SAN DIEGO -- Flexibility and simplicity for end users are key to a successful BYOD program in the enterprise.
That was a common theme at the Jamf Nation User Conference, an annual event from Apple management software provider Jamf. Attendees heard about an out-of-the-box BYOD enrollment experience with Jamf Pro where users can enter their credentials to enroll a device in single sign-on, for instance, and limit authentication prompts across all managed devices.
When organizations support BYOD, users can avoid carrying multiple devices while still having on-the-go access to their work applications and data. In this Q&A, Jamf CEO Dean Hager, CIO Linh Lam, and vice president of portfolio strategy Michael Covington discuss Jamf's strategy, technical support and outlook on BYOD for iPhones in the enterprise.
Editor's note: This interview was edited for brevity and clarity.
During the keynote, you highlighted the BYOD enrollment process for an iPhone in Jamf Pro. That's a very user-centric process, so why was it so important to emphasize for the audience?
Linh Lam: If you think about the onboarding process before, trying to set up your phone is a pain. We're trying to emphasize to our audience of mostly IT professionals that [Jamf] is empowering the users. This onboarding process is intuitive because it's just using Apple functionalities that everyone is used to through the Settings app, and it's easy enough for users to walk through themselves.
IT professionals will be intrigued by this because they can be hands-off. The goal is to reduce ticket volumes for the help desk, and that's exactly what we want to do -- make the lives of IT administrators easier.
Dean Hager: To enroll a device in a management security system back in the day, you had to send them a link or a packet. That is just ripe for hacking. You could fool somebody into enrolling in a system they never meant to enroll in.
Having personally owned devices be able to enroll the way that [Lam] showed … not only does it provide a better user experience, but it lowers the potential for a [hacking attempt].
Some BYOD users see any type of mobile device management (MDM) or on-device agent as an encroachment on their privacy. How do you approach the messaging around BYOD onboarding and management to address these concerns?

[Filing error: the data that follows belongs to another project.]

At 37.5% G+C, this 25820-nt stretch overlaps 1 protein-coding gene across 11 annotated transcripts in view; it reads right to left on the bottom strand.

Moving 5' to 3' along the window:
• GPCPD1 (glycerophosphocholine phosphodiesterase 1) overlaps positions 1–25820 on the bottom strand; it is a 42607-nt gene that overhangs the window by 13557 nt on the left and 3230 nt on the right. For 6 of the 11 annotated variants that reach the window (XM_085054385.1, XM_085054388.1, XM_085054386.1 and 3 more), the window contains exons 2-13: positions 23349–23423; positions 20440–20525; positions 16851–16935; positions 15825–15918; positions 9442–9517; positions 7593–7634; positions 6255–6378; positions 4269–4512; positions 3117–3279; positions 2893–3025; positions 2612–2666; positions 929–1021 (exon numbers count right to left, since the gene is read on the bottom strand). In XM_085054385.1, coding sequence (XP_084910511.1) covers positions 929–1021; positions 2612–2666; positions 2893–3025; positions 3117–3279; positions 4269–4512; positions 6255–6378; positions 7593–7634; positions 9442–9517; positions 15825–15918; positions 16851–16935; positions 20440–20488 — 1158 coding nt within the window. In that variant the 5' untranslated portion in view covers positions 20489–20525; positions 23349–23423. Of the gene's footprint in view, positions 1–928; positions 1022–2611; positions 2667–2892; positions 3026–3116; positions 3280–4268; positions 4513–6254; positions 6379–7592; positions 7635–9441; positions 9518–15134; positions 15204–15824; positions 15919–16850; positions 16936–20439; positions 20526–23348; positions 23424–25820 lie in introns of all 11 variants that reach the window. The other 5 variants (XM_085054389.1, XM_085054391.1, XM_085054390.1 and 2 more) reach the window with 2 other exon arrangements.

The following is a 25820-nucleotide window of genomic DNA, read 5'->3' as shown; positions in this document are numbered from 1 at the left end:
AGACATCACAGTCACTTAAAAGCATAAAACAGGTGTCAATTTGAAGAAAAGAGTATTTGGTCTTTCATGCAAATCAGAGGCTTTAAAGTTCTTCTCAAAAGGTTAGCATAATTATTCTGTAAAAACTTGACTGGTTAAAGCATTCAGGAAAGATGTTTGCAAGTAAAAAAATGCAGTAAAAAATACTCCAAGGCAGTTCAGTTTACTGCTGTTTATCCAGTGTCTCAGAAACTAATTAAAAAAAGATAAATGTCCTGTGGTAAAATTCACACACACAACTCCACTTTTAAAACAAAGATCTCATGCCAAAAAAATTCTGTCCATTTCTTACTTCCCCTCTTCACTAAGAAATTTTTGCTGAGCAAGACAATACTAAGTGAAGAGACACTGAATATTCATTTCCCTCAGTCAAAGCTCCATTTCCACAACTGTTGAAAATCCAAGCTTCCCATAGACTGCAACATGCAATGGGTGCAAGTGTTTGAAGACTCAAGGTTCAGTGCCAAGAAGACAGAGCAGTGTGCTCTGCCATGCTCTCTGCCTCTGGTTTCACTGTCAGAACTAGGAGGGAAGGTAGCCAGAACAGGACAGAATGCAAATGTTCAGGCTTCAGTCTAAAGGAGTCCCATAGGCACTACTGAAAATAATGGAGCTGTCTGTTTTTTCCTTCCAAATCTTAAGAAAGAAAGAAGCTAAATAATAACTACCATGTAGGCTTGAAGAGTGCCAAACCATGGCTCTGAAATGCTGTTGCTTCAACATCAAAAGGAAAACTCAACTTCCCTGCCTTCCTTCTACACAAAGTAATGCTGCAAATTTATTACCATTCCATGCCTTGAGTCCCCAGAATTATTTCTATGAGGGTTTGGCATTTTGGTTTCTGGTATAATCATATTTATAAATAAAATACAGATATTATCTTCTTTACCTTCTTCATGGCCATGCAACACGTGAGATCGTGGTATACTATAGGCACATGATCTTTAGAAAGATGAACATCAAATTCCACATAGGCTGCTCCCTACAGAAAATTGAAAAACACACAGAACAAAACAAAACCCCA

Michael Covington: I've stopped using the word management when I talk about [BYOD] use cases and instead use the word enrollment. Right now, management means something specific to users based on past experiences that often has a negative connotation for personal devices. Many workers have gone through the process of enrolling a personal device to be fully managed by an MDM … or VPN software that usually brought with it a ton of stuff that users didn't know about. It's about establishing trust with a business and delivering the applications users need to get work done.
The other big part of this is how we get to the BYOD enrollment. We're leveraging that built-in Apple experience and getting away from the link sending and from users downloading an application they have to install on their device. They just have to go through those familiar Apple settings and configure that relationship by walking through all those prompts.
If I'm the user, I like seeing these prompts. I agree to things, and if I don't, I can stop at any time. The prompts are coming from Apple -- not the company I work for and not the third party that my company has chosen to manage my device. Apple has a great history with its sandbox approach, so I feel good that they have created a clear separation between that work container and the personal side.
Do organizations see this approach as sufficient controls for BYOD security? You highlighted the limits of copying and pasting data between an iPhone's work and personal containers, but what about screenshots or simply writing the data down? Security management features can only go so far.
Lam: There are policies around data governance that you need to have in place and train users to abide by, but we focus on the mechanical controls you can implement. Of course, you won't be able to control it all, but as much as you can, you need to supplement that policy with technology that can help with those controls.
You need to prioritize the surface area of risks and think, 'Which are the major ones, and how can we prevent them?' If someone wants to get that data and share it in a harmful way, they will figure out how to do it.
Covington: We are obviously able to provide DLP functionality between the work and personal containers. But within the last year we acquired a company called ScreenTrust, which gave us the technology to use the on-device content filter engine that Apple uses. It not only can perform domain URL-oriented blocking but also keyword-based blocking. We also have a network functionality … that can do some clever things that are DLP-oriented as well.
BYOD can mean saving a user from carrying two smartphones around. Do you see it as a goal of Jamf's software to enable users to have a single device with the BYOD ownership model?
Linh LamCIO, Jamf
Hager: I see no reason going into the future that users will need two devices. Whether that's a work-provided device or a personal device may vary. In both cases, you have management and security solutions and policies that can make the device work for that person.
I am a full-on, complete member of the anti-two phone movement. Power to the one phone.
Hager holds up his one and only iPhone.
Lam: When you think of these two worlds of work and personal, they're blending more than ever with remote work. So thinking about this use case from the perspective of [your personal life], I think having two phones is just terrible.
The single device provides a much better experience that employers can offer their employees, which can help with usability and attract more people to work for them.